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Clarence Thomas is an American judge, lawyer, and government official who currently serves as an Associate Justice of the Supreme Court of the United States. Thomas succeeded Thurgood Marshall and is the second black American to serve on the court.

Clarence Thomas official SCOTUS portrait.jpg
Associate Justice of the Supreme Court of the United States
Assumed office
October 23, 1991
Nominated by George H. W. Bush
Preceded by Thurgood Marshall
Judge of the United States Court of Appeals for the District of Columbia Circuit
In office
March 12, 1990 – October 23, 1991
Nominated by George H. W. Bush
Preceded by Robert Bork
Succeeded by Judith Rogers
Chairman of the Equal Employment Opportunity Commission
In office
May 6, 1982 – March 12, 1990
President Ronald Reagan
George H. W. Bush
Preceded by Eleanor Holmes Norton
Succeeded by Evan Kemp
Assistant Secretary of Education for the Office for Civil Rights
In office
1981–1982
President Ronald Reagan
Preceded by Cynthia G. Brown
Succeeded by Harry M. Singleton
Personal details
Born (1948-06-23) June 23, 1948 (age 68)
Pin Point, Georgia, U.S.
Political party Republican
Spouse(s) Kathy Ambush
Virginia Lamp
Children 1
Alma mater College of the Holy Cross
Yale University
Signature

Clarence Thomas (born June 23, 1948) is an American judge, lawyer, and government official who currently serves as an Associate Justice of the Supreme Court of the United States. Thomas succeeded Thurgood Marshall and is the second black American to serve on the court.

Thomas grew up in Savannah, Georgia, and was educated at the College of the Holy Cross and at Yale Law School. In 1974, he was appointed an Assistant Attorney General in Missouri and subsequently practiced law there in the private sector. In 1979, he became a legislative assistant to Senator John Danforth (R-MO) and in 1981 was appointed Assistant Secretary for Civil Rights at the U.S. Department of Education. In 1982, President Ronald Reagan appointed Thomas Chairman of the Equal Employment Opportunity Commission (EEOC).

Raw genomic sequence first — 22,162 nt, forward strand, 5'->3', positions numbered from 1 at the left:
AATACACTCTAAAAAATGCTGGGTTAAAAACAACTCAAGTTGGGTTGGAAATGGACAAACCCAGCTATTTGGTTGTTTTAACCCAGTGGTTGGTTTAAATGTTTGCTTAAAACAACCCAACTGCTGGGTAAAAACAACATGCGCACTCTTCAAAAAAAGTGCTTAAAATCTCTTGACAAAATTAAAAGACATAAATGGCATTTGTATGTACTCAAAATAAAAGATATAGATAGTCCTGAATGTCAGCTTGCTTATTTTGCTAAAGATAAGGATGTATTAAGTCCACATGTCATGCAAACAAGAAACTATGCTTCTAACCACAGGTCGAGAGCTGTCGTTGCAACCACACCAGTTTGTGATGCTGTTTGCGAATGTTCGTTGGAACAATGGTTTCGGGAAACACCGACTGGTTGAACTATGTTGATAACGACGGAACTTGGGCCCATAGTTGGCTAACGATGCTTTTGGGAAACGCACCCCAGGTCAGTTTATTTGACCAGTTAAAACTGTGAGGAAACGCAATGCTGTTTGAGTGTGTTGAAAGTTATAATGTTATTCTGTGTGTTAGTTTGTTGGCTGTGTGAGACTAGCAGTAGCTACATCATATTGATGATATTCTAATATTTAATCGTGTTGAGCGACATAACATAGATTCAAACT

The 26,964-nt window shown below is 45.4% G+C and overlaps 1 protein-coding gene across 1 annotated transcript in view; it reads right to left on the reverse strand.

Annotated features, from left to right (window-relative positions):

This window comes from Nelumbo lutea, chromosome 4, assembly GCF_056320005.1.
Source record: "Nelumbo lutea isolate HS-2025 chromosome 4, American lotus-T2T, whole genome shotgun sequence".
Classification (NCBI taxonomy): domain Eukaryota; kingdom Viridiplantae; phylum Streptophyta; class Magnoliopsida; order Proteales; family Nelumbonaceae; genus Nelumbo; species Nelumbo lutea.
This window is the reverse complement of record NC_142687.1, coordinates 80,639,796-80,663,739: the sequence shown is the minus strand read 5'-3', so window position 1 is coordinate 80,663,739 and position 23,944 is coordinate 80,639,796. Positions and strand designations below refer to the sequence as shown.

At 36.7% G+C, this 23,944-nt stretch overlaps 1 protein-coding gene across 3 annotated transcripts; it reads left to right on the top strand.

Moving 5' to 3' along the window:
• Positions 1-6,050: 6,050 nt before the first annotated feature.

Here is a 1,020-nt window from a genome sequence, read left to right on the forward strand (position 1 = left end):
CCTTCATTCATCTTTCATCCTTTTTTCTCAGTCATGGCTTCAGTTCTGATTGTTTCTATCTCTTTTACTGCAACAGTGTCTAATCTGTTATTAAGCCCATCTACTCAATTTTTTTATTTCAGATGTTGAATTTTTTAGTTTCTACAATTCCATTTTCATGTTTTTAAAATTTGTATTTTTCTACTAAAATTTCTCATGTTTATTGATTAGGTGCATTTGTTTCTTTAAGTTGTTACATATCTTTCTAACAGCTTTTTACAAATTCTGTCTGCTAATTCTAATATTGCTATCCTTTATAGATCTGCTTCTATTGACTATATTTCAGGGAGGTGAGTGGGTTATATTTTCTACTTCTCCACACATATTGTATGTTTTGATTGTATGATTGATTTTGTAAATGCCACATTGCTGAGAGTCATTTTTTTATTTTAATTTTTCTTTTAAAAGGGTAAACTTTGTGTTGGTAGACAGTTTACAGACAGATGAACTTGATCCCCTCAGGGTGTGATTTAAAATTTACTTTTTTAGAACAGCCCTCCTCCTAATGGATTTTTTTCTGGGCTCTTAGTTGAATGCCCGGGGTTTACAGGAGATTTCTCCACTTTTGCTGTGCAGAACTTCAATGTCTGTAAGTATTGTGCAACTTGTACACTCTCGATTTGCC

In 1990, President George H. W. Bush nominated Thomas for a seat on the United States Court of Appeals for the District of Columbia Circuit. He served in that role for 16 months and on July 1, 1991, was nominated by Bush to fill Marshall's seat on the United States Supreme Court. Thomas's confirmation hearings were bitter and intensely fought, centering on an accusation that he had sexually harassed attorney Anita Hill, a subordinate at the Department of Education and subsequently at the EEOC. The U.S. Senate ultimately confirmed Thomas by a vote of 52–48.

Since joining the court, Thomas has taken a textualist approach, seeking to uphold the original meaning of the United States Constitution and statutes. He is generally viewed as the most conservative member of the court. A strong supporter of the Second and Tenth Amendments, Thomas has often approached federalism issues in a way that limits the power of the federal government and defends the rights of state and local governments. At the same time, Thomas' opinions have generally supported a strong executive branch within the federal government.

Flashback: Clarence Thomas responds to Anita Hill

Around 9:30 p.m., after Anita Hill accused him of sexual harassment, Supreme Court nominee Clarence Thomas responded, calling his nomination hearing "a ...

October 11, 1991: Clarence Thomas Full Opening Statement (C-SPAN)

In 1991, then-Supreme Court nominee Judge Clarence Thomas testified before the Senate Judiciary Committee on an allegation he sexually harassed his ...

Rewind: Clarence Thomas talks about Anita Hill

When the Supreme Court Justice spoke to 60 Minutes in 2007, he addressed Anita Hill's high-profile testimony: "That's not the person I knew" Subscribe to the ...

Clarence Thomas: Important to be exposed to range of ideas

Supreme Court justice opens up in an 'Ingraham Angle' exclusive.

Clarence Thomas: Court is very different without Scalia

Laura Ingraham sits down with the Supreme Court justice in an 'Ingraham Angle' exclusive.

Supreme Court Moments in History: Clarence Thomas and Anita Hill

From the NewsHour's video vault, watch a 1991 report on the Supreme Court confirmation hearings for Clarence Thomas and the testimony of Anita Hill, who ...